This partially explains why Stafford set the record for pass attempts in a season, why they led the league in pass-play percentage with 66.29 percent and why Calvin Johnson was targeted 204 times.
This was a problem in 2011 as well, as the Lions were outscored in the first half but outscored their opponents by a whopping 5.3 points per game in the second half. Their defense improved, and the offense lit up the scoreboard.
Either teams caught onto this trend or the Lions lost their second half mojo from 2011 couldn't carry over to 2012. Either way, the Lions would be in much better shape if they didn’t always have to come out of the locker room playing catch up.
Remember that Titans game? The Lions outplayed the Titans in every which way, yet Tennessee won in overtime—well, every which way except for special teams, where the Titans scored not one but two return touchdowns. Yikes.
The Lions allowed the most non-offensive touchdowns in the NFL as well as ranking 26th in kickoff-return yards allowed. They were also 29th in kickoff-return yardage and22nd in punt-return yardage.
To sum it up, they allowed the most special teams touchdowns, were bad at covering kicks and were also pretty dreadful at returning kicks and punts. Oh, they also didn’t score any return touchdowns.
It's safe to say this unit has to improve mightily for the 2013 season, even a mediocre improvement would be markedly better.
When the Lions drafted Oklahoma’s Ryan Broyles in the second round last year, there was public disappointment. He was added to a crowded receiving core that already included Johnson, Nate Burleson and Titus Young.
One year later and it seems that position didn’t have enough depth. Burleson was lost to a broken leg, Young began to misbehave so badly he was banned from team facilities and placed on injured reserve, and Ryan Broyles tore his right ACL in December.
By the end of the year, the receivers on the roster were Johnson, Kris Durham, Kassim Osgood, Brian Robiskie and Mike Thomas—so much for too many wideouts.
Now Burleson is healthy, and Broyles is almost there. But Burleson will be 32 before the season starts, and Broyles has a checkered injury history, starting with a torn ACL in his final year at Oklahoma—not to mention Johnson’s bumps and bruises from last year.
The Lions offense wasn’t the same without the playmakers on the outside, as in their final five games (all losses), their second leading receivers were a mishmash of Tony Scheffler, Joique Bell and Kris Durham.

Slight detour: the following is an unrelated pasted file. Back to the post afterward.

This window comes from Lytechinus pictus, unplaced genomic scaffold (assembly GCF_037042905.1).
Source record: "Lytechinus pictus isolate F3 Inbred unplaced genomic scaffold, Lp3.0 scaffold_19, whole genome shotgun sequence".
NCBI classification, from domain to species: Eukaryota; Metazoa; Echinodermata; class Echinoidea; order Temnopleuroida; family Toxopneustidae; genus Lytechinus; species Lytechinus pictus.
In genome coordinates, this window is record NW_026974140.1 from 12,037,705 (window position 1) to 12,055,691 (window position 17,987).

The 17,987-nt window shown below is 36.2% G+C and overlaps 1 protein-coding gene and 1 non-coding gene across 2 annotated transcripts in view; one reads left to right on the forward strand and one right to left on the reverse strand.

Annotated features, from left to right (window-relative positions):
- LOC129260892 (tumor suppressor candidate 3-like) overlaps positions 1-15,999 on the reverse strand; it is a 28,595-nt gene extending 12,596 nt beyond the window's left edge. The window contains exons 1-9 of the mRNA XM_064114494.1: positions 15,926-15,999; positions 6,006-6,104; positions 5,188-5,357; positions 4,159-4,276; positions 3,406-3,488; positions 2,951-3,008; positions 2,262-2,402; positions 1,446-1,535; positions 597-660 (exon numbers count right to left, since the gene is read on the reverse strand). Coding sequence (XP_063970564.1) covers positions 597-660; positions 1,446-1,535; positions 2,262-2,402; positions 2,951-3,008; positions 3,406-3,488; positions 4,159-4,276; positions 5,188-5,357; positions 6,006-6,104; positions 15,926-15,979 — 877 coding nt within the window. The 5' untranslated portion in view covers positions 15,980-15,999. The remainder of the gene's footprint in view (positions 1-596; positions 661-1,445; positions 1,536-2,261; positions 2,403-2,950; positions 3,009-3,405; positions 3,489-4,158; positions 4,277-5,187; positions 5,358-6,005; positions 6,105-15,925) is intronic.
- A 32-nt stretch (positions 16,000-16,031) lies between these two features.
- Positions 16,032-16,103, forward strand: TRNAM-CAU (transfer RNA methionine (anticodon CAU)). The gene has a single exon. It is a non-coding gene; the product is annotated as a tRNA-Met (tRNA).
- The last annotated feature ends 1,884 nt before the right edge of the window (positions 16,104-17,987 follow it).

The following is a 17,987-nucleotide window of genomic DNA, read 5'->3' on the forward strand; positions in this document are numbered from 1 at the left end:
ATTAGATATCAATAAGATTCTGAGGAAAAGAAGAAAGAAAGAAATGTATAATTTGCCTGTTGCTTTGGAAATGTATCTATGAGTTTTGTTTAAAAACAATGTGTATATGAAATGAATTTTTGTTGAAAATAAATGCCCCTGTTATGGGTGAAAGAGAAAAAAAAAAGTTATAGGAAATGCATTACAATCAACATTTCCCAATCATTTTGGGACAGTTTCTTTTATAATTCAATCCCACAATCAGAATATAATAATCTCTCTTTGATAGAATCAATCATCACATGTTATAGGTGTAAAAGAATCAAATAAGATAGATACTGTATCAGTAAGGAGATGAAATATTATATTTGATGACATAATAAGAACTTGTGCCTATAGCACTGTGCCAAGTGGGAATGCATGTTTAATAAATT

If the Lions offense wants to regain 2011 form, they’ll hope the starters remain healthy. But just in case that doesn’t happen, they need to make sure their receiving core has qualified backups.
This part is very basic. In 2012, Detroit ranked 30th in the NFL in turnover differential with a minus-16. In 2011, it was in the positives at 11 and fourth in the league.
Turnover differential is a statistic that on its own is very indicative of who the good and bad teams are on a year-to-year basis.
Looking at these numbers a little more, it becomes apparent how bad the problems are. The defense didn’t create as many turnovers, from 34 in 2011 to 17 in 2012. And the offense was sloppier with the ball, turning the ball over 11 more times in 2012 than in 2011.
What’s the problem with the offense? It was fourth in the league in yards per game, third in first downs per game,second in plays per game and 16th in points per game. Wait, that last part seems a bit out of place. Only 16th in the league with 23.2 points per game?
Yeah, the Lions were great at getting extra yards when they got down, which was quite often. The 2012 Lions were fantastic at digging themselves in a hole, which is very similar to what the 2011 Lions did. Except when the Lions were good, they could climb out of the hole. This past year, not so much.
They passed 66 percent of the time, and not surprisingly, they weren’t very effective doing so, averaging only 6.7 yards per attempt, good for 15th in the NFL. The Lions need a run game to keep the defense honest. Or they need to at least pretend they have a run game to force the defense to halfheartedly respect whomever is in the backfield.